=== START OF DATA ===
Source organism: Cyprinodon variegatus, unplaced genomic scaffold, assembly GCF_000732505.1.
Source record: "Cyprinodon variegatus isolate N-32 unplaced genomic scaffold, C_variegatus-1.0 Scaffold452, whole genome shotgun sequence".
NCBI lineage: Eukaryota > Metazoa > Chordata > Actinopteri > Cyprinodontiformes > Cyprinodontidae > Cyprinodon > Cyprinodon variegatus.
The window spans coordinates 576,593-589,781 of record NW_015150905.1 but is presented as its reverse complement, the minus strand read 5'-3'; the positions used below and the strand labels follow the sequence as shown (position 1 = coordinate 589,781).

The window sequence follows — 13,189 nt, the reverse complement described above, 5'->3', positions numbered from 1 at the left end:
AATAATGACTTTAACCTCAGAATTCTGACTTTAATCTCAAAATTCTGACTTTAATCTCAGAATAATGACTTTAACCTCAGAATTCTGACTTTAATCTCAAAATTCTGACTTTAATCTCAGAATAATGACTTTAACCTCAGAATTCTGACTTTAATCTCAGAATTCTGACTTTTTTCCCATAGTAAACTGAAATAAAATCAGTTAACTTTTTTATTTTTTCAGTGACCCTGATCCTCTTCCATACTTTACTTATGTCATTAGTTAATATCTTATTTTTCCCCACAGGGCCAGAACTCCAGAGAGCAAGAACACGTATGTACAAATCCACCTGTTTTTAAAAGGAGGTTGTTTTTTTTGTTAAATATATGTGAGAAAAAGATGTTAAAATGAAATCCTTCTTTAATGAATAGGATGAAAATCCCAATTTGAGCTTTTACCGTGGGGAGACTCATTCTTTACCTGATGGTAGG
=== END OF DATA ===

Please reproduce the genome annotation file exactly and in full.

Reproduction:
Source organism: Cyprinodon variegatus, unplaced genomic scaffold, assembly GCF_000732505.1.
Source record: "Cyprinodon variegatus isolate N-32 unplaced genomic scaffold, C_variegatus-1.0 Scaffold452, whole genome shotgun sequence".
NCBI lineage: Eukaryota > Metazoa > Chordata > Actinopteri > Cyprinodontiformes > Cyprinodontidae > Cyprinodon > Cyprinodon variegatus.
The window spans coordinates 576,593-589,781 of record NW_015150905.1 but is presented as its reverse complement, the minus strand read 5'-3'; the positions used below and the strand labels follow the sequence as shown (position 1 = coordinate 589,781).

The window sequence follows — 13,189 nt, the reverse complement described above, 5'->3', positions numbered from 1 at the left end:
AATAATGACTTTAACCTCAGAATTCTGACTTTAATCTCAAAATTCTGACTTTAATCTCAGAATAATGACTTTAACCTCAGAATTCTGACTTTAATCTCAAAATTCTGACTTTAATCTCAGAATAATGACTTTAACCTCAGAATTCTGACTTTAATCTCAGAATTCTGACTTTTTTCCCATAGTAAACTGAAATAAAATCAGTTAACTTTTTTATTTTTTCAGTGACCCTGATCCTCTTCCATACTTTACTTATGTCATTAGTTAATATCTTATTTTTCCCCACAGGGCCAGAACTCCAGAGAGCAAGAACACGTATGTACAAATCCACCTGTTTTTAAAAGGAGGTTGTTTTTTTTGTTAAATATATGTGAGAAAAAGATGTTAAAATGAAATCCTTCTTTAATGAATAGGATGAAAATCCCAATTTGAGCTTTTACCGTGGGGAGACTCATTCTTTACCTGATGGTAGG